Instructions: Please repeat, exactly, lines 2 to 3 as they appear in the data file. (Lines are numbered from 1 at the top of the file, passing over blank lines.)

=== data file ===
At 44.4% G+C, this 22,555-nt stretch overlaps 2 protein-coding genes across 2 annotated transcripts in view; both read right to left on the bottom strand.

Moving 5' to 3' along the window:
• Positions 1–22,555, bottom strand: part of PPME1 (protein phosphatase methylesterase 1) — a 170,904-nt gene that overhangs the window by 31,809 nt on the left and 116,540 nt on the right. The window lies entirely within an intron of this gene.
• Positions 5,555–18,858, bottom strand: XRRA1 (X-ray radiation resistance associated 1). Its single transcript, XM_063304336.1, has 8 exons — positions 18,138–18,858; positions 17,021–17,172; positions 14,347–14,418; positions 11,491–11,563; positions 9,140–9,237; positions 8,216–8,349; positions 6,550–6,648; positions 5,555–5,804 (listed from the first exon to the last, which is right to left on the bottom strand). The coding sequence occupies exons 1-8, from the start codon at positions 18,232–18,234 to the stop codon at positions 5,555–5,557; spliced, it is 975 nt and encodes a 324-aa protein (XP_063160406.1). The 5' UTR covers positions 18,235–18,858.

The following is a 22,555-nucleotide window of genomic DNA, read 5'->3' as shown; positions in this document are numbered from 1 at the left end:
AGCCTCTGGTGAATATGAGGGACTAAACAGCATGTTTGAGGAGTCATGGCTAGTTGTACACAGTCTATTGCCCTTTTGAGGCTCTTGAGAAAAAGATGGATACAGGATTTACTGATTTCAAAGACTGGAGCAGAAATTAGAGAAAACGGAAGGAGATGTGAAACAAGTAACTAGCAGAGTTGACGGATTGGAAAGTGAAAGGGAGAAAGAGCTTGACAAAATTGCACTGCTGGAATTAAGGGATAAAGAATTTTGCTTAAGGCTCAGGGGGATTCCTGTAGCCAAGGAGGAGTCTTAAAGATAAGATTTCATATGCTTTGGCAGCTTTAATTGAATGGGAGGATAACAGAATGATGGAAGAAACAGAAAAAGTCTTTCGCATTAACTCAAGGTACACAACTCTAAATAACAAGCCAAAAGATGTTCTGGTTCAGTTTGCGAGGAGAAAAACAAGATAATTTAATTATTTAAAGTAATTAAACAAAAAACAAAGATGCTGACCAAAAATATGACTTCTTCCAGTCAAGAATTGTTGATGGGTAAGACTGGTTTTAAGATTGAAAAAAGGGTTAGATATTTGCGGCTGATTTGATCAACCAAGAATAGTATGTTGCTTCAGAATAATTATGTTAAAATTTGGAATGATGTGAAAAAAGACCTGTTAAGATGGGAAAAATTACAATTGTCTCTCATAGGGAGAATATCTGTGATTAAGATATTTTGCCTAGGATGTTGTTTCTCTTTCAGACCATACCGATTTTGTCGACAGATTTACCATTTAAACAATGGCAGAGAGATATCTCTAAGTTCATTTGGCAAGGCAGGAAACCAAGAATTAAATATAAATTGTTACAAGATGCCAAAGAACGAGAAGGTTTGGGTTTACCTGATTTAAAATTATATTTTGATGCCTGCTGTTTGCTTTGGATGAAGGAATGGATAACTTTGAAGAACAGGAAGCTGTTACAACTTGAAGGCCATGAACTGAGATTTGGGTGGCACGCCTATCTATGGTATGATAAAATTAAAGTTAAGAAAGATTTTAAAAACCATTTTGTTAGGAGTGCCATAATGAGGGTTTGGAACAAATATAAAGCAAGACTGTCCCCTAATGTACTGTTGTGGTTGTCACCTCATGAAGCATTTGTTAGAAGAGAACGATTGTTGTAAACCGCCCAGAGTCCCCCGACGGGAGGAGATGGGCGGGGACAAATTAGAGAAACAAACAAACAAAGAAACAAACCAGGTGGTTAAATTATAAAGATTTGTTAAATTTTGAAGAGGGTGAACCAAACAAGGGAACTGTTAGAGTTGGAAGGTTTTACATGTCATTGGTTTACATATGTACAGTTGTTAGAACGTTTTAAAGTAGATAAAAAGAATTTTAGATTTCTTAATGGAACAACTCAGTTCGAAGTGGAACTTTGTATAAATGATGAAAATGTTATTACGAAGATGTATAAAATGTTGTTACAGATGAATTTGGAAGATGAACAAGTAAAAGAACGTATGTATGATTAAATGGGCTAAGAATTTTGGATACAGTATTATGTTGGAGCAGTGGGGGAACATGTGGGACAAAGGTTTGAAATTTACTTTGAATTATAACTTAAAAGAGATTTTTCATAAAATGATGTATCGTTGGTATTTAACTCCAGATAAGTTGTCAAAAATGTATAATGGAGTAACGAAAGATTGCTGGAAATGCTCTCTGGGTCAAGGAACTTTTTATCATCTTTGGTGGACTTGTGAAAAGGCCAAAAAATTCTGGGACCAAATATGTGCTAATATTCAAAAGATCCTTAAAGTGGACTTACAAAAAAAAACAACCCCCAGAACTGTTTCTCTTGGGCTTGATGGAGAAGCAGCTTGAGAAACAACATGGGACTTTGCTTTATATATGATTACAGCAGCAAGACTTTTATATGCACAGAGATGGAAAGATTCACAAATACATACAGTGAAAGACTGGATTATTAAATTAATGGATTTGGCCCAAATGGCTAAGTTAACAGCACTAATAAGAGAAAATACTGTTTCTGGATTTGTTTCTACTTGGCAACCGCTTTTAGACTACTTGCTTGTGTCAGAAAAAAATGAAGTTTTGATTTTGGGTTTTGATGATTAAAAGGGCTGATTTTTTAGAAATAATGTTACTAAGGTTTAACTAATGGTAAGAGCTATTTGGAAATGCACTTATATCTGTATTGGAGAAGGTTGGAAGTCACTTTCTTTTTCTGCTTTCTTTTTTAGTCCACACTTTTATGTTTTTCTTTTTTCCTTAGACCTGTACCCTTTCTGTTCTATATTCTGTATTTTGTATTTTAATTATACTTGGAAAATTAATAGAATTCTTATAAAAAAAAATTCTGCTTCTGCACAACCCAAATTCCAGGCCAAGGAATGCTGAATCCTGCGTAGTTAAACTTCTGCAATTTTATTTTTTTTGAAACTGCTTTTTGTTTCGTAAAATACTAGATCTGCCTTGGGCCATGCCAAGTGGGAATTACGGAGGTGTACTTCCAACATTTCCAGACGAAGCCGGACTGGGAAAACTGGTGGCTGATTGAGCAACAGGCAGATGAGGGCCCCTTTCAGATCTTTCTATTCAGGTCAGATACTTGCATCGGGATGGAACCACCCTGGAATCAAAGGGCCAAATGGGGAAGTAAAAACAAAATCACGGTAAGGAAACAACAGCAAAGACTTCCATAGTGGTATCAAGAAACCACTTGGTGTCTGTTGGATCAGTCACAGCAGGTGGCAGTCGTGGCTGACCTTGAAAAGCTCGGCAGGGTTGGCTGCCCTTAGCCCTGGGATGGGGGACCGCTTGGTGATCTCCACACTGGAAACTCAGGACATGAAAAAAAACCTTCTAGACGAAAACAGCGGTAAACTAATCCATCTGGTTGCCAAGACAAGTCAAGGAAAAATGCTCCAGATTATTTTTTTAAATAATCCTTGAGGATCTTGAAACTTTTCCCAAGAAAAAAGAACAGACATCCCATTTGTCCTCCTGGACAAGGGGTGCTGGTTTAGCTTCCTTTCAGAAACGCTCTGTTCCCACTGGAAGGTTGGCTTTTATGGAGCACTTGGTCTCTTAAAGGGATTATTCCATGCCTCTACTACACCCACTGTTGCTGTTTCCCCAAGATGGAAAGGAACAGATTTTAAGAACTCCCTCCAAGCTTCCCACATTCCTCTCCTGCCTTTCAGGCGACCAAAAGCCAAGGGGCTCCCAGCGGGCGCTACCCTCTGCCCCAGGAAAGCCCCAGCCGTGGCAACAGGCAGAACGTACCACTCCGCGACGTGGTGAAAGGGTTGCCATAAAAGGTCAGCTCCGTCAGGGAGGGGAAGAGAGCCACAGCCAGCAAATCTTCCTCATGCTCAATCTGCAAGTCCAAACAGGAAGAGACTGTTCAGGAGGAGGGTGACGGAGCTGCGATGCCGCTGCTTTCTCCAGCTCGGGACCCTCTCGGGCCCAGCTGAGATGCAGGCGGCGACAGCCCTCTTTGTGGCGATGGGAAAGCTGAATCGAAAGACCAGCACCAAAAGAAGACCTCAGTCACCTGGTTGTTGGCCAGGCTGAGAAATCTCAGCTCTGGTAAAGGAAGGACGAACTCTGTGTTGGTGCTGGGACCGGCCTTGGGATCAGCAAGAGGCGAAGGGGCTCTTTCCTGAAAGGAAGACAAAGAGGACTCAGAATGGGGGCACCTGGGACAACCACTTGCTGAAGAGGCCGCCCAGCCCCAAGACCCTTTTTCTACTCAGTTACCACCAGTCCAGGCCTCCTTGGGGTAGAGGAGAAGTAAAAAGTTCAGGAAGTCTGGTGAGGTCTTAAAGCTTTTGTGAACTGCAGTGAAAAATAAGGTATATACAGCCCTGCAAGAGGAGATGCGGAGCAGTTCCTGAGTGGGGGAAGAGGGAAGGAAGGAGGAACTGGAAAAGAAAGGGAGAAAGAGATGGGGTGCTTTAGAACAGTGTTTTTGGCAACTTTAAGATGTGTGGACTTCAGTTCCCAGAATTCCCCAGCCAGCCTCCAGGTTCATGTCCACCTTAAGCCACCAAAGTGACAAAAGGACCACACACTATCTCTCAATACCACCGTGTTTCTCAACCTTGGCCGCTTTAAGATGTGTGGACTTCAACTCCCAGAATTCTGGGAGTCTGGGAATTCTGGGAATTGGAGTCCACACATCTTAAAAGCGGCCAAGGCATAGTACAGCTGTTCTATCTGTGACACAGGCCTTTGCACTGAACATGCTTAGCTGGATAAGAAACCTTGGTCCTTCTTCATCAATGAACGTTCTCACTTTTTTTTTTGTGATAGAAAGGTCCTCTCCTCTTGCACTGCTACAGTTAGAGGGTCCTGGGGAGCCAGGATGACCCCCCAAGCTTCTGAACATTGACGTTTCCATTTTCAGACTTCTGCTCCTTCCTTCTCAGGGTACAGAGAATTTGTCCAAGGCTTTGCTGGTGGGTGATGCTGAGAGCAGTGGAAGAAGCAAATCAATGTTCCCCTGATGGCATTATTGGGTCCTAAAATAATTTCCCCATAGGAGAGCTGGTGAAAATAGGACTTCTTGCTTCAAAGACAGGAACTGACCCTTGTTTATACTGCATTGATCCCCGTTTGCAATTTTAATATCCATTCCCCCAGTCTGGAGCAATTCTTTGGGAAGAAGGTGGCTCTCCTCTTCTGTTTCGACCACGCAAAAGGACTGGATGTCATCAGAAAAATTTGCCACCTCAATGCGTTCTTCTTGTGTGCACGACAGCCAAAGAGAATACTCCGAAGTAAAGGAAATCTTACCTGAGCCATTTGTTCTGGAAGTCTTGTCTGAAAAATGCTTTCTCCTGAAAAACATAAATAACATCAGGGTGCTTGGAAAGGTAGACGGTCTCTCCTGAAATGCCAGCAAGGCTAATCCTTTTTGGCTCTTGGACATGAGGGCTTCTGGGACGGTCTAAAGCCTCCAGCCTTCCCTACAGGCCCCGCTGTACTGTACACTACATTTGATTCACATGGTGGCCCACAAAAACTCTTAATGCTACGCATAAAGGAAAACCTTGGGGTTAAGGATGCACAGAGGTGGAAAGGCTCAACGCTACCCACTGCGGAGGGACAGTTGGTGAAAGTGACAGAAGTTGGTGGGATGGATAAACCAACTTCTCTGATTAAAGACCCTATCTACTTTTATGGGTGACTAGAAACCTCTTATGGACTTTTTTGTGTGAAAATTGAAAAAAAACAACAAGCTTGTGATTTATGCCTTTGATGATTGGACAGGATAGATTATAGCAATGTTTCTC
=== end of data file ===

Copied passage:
Moving 5' to 3' along the window:
• Positions 1–22,555, bottom strand: part of PPME1 (protein phosphatase methylesterase 1) — a 170,904-nt gene that overhangs the window by 31,809 nt on the left and 116,540 nt on the right. The window lies entirely within an intron of this gene.